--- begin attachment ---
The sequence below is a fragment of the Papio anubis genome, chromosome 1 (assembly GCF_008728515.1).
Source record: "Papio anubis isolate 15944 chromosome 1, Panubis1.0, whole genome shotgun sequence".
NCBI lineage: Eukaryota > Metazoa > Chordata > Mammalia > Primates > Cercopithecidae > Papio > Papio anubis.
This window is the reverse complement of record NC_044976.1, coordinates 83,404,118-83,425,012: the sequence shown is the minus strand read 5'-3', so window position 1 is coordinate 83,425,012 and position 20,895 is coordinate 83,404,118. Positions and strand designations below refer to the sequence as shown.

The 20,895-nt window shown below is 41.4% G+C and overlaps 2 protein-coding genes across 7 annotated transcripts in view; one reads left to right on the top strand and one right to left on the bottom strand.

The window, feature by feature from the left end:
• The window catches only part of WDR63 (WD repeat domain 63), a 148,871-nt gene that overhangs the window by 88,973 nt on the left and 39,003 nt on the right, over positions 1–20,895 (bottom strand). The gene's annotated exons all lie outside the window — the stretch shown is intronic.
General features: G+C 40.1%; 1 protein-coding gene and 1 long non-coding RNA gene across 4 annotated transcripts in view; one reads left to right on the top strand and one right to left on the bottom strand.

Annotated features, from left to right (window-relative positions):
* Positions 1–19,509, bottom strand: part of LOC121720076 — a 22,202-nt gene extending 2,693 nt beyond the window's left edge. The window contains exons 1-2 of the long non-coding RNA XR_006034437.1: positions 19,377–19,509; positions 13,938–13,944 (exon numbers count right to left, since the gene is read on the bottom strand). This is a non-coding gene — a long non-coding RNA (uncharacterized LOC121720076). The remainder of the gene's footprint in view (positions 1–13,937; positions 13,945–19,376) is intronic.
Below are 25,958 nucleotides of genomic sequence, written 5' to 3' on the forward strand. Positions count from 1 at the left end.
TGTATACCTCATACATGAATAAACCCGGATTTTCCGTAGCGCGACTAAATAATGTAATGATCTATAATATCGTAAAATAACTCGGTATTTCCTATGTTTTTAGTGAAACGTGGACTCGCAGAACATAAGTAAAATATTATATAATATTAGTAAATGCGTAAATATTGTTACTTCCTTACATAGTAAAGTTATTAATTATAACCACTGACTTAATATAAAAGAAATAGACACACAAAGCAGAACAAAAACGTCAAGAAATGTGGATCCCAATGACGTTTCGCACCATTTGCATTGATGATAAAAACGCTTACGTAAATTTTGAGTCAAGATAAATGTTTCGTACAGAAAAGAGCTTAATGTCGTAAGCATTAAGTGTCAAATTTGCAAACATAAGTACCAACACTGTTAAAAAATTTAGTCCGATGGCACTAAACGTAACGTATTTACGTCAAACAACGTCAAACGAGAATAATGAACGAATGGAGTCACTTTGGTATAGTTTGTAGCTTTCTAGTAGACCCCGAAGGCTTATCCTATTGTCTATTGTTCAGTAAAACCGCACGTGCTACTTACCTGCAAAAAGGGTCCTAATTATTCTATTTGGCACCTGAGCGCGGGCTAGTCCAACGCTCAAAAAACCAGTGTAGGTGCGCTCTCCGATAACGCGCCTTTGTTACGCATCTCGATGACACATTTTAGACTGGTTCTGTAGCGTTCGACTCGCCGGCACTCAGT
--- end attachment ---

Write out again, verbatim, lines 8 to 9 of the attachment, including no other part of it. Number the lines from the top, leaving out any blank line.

General features: G+C 40.1%; 1 protein-coding gene and 1 long non-coding RNA gene across 4 annotated transcripts in view; one reads left to right on the top strand and one right to left on the bottom strand.

Annotated features, from left to right (window-relative positions):